22 May 2020 (IEEFA India) – A new study revealing that current tariffs in the Indian solar sector (hovering at Rs2.50-2.87/kWh) have stabilised at rates about 20-30% below the cost of existing thermal power in India, and up to half the price of new coal-fired power, concludes that the lucrative prices provide enormous opportunities to invest in clean, zero-emissions energy.
Tariffs below Rs2.50/ kWh are financially not viable in the Indian solar sector
The study undertaken by IEEFA and JMK Research & Analytics compared domestic tariffs and the conditions enabling project returns, with the results juxtaposed against solar developer expectations.
Their findings are published today in a new report: Developers and Global Investors Snap Up India’s Solar Power Tenders – Decoding Tariffs vs. Returns for Solar Projects in India.
Co-author Vibhuti Garg, IEEFA energy economist, says their modelling found that as per current market conditions, tariffs:
“DEVELOPERS HAVE ALREADY REDUCED THEIR RETURN EXPECTATIONS FROM 14% TO 12%, with tariffs being achieved as low as Rs.2.5/kWh.”
Conditions in India are very different from other energy markets
“While this rate is very competitive compared to thermal plant tariffs, and lucrative for power distribution companies entering long-term power purchase agreements, this is a floor for developers if they want to make money,” Garg says.
The authors found Solar Energy Corporation of India (SECI) and national power company NTPC also played a key role in building international investor interest. Contractual certainty is in place with counter-party and payment risk assurance from these central government agencies.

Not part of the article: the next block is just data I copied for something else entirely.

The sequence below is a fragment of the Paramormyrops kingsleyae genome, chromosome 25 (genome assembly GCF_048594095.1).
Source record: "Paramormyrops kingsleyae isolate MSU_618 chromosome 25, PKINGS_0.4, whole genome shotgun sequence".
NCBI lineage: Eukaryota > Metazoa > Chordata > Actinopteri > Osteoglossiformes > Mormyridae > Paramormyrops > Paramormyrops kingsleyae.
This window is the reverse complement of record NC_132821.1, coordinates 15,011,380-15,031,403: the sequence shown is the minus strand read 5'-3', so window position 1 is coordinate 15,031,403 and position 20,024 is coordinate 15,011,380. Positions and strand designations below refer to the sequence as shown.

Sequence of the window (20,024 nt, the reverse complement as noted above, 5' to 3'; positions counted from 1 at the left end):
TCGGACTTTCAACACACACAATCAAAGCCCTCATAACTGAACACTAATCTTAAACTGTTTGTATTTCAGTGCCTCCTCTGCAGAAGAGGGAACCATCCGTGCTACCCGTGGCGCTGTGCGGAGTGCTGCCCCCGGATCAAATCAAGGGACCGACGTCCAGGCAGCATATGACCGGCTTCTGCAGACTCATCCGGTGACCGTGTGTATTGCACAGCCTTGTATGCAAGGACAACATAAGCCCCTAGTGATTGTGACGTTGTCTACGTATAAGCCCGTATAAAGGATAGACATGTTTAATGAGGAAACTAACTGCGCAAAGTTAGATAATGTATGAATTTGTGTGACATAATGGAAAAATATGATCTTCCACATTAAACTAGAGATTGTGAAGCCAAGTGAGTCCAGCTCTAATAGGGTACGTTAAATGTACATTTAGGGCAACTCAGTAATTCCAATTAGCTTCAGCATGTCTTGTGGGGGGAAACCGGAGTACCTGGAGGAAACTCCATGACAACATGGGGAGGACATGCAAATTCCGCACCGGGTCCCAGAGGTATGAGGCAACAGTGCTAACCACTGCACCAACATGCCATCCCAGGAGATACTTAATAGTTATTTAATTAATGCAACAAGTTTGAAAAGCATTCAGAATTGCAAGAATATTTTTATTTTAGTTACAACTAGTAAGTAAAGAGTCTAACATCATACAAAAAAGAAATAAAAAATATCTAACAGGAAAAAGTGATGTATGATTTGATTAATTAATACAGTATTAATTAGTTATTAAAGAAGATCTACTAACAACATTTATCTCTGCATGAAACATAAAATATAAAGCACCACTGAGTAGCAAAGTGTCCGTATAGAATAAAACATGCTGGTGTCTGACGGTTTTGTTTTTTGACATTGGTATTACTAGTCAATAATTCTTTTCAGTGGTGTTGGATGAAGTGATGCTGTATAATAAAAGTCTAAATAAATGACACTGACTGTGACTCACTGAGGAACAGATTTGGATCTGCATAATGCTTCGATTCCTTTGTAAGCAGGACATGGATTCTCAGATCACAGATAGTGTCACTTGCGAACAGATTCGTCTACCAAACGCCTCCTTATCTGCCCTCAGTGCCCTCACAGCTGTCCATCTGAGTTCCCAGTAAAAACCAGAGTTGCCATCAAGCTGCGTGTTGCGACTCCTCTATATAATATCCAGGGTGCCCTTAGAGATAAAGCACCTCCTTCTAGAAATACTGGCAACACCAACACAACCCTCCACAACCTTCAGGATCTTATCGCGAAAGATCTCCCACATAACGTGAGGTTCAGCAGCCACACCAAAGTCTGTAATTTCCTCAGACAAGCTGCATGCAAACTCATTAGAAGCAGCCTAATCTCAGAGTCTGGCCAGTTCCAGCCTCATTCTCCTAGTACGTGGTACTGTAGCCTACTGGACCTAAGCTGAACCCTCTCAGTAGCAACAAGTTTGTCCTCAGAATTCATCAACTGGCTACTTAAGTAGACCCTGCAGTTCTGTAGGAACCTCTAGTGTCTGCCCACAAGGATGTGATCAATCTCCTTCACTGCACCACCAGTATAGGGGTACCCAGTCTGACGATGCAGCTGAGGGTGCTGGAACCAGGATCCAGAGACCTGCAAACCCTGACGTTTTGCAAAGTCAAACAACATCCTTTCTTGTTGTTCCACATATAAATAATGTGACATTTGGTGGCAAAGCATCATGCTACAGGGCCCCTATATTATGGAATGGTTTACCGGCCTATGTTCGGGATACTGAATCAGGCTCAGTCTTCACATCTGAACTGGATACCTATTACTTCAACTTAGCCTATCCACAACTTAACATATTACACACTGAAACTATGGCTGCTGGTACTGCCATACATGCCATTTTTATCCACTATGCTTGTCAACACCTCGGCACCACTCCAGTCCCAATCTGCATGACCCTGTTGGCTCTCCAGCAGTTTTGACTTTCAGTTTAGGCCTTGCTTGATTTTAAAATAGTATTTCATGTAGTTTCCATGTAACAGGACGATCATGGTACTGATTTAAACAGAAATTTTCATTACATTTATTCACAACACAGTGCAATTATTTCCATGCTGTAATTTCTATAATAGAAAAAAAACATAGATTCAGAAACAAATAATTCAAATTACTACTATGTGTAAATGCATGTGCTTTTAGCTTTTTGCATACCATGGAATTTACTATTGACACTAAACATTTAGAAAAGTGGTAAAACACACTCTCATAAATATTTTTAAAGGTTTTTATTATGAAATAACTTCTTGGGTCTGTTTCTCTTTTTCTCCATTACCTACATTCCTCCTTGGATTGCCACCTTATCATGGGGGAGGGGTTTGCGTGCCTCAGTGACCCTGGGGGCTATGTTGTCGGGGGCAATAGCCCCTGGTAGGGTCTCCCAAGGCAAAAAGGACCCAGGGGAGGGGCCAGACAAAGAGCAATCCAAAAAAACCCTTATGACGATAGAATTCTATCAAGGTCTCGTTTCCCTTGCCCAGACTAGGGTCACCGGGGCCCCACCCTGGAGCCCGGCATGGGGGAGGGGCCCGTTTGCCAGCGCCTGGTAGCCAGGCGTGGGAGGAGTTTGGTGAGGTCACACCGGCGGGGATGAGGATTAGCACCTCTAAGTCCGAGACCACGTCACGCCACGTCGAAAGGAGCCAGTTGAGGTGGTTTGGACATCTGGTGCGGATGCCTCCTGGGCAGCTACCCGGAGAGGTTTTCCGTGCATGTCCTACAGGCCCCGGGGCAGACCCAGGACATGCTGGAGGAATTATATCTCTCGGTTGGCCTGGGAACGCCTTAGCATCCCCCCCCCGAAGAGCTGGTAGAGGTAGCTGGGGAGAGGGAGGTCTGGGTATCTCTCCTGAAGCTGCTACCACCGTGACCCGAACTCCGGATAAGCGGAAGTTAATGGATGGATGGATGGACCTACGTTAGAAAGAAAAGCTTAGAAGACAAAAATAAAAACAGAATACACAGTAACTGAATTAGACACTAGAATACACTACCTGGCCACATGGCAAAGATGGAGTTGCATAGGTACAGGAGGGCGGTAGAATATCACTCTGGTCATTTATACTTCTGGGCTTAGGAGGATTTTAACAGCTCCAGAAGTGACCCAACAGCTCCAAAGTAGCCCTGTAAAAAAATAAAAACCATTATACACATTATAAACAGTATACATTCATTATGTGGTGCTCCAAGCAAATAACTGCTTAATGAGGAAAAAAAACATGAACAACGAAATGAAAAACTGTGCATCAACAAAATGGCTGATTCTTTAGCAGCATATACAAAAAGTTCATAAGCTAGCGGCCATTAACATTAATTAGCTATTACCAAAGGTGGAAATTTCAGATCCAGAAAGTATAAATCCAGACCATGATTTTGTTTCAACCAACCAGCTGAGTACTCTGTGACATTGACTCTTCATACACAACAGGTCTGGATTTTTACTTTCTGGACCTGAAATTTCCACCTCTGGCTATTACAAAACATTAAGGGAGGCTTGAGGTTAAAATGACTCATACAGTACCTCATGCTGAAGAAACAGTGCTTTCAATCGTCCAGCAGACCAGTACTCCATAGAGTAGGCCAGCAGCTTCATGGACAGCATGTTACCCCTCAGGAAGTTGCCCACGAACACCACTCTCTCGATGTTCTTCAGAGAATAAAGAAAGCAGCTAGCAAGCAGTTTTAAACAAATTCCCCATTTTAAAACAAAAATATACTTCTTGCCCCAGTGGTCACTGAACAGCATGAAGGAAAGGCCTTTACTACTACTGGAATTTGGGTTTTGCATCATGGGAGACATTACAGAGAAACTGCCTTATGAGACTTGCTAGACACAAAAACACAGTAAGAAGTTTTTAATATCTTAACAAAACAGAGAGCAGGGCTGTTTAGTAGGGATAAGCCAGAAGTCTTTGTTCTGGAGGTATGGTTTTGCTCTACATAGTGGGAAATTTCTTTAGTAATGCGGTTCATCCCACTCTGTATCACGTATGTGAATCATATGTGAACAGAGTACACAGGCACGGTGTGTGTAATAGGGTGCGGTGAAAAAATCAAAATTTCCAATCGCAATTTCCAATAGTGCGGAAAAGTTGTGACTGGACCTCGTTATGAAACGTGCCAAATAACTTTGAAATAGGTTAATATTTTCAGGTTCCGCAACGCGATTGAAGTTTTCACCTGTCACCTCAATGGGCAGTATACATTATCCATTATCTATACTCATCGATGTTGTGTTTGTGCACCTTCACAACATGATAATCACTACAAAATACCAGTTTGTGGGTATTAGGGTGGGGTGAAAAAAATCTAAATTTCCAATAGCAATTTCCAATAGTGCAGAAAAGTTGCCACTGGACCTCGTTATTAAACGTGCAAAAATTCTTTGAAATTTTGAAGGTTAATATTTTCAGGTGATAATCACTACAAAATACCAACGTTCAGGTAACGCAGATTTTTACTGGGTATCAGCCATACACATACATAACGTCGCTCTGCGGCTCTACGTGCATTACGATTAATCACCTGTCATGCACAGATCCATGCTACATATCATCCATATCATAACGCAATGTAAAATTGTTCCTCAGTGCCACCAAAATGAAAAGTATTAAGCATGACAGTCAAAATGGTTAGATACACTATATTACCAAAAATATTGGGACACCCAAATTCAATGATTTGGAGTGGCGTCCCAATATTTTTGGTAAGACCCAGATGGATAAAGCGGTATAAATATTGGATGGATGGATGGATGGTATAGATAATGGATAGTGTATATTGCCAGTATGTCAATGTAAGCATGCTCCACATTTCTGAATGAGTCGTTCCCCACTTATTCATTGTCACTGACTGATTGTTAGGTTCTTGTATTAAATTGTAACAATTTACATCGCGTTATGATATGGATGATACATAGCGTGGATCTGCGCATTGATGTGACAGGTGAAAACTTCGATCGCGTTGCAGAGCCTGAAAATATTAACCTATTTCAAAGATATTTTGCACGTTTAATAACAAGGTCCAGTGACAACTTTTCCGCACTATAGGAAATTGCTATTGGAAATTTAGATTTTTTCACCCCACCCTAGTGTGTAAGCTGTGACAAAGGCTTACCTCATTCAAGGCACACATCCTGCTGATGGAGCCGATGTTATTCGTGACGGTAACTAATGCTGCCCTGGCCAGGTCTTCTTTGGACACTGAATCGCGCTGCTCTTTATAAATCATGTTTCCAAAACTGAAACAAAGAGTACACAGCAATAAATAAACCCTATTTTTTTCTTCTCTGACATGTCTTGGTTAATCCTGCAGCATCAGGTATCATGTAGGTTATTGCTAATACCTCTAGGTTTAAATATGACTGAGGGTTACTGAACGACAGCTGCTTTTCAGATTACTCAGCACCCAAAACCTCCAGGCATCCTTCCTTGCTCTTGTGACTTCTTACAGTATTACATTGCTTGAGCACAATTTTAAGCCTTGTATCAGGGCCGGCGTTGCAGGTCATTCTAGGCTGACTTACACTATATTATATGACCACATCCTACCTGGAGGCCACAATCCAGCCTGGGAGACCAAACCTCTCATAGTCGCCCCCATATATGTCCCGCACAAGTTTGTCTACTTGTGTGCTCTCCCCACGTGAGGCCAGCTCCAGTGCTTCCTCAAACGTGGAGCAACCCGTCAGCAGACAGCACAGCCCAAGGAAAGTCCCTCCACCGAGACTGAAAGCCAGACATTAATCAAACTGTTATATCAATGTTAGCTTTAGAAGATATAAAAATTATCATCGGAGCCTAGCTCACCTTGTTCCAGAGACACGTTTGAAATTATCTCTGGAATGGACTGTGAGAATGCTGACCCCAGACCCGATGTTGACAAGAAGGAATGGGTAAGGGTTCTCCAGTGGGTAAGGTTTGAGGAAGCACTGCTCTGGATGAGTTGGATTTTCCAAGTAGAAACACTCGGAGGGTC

Co-author Jyoti Gulia of JMK Research says conditions in India are very different from other energy markets.
“We found a number of competing concerns in our analysis,” says Gulia. “Interest rates, module costs, and capacity utilisation factors (CUF) in particular, have a major impact on solar tariffs and project returns.”
THE COST OF FINANCING IS A BIG ELEMENT IN DETERMINING TARIFFS AND RETURNS, according to the report. Significantly higher interest rates in India compared to other leading renewable energy countries is one of the reasons for higher domestic tariffs. The zero indexation for the 25-year period is also a key value for India that is not explicit in the Year-1 tariff.
Capacity utilisation factors (CUF) differ across states in India
“The landed cost of imported modules at a time of currency devaluation is also adversely affecting tariffs, however, this might be compensated by the falling module prices.
Finally, the authors found that capacity utilisation factors differ across states in India, in light of significant variations in solar resource quality.
“Any drop in utilisation rates has a significant impact on project returns. As per our report findings, a 3% drop in CUF results in over 7% fall in equity returns.”
Garg says developers must be mindful of all the parameters impacting tariffs when bidding.
“To earn reasonable returns on project investments, it is crucial for project developers to factor in the risks and rightfully estimate the costs of every component,” says Garg.
Kate Finlayson ([email protected]) +61 418 254 237
Vibhuti Garg ([email protected]) +91 98100 94248
Jyoti Gulia ([email protected]) +91 99718 00454
About IEEFA: The Institute for Energy Economics and Financial Analysis (IEEFA) examines issues related to energy markets, trends and policies. The Institute’s mission is to accelerate the transition to a diverse, sustainable and profitable energy economy.
About JMK Research & Analytics: JMK Research & Analytics mission is to provide in-depth and quality research services across renewables, e-mobility and battery storage markets. (www.jmkresearch.com)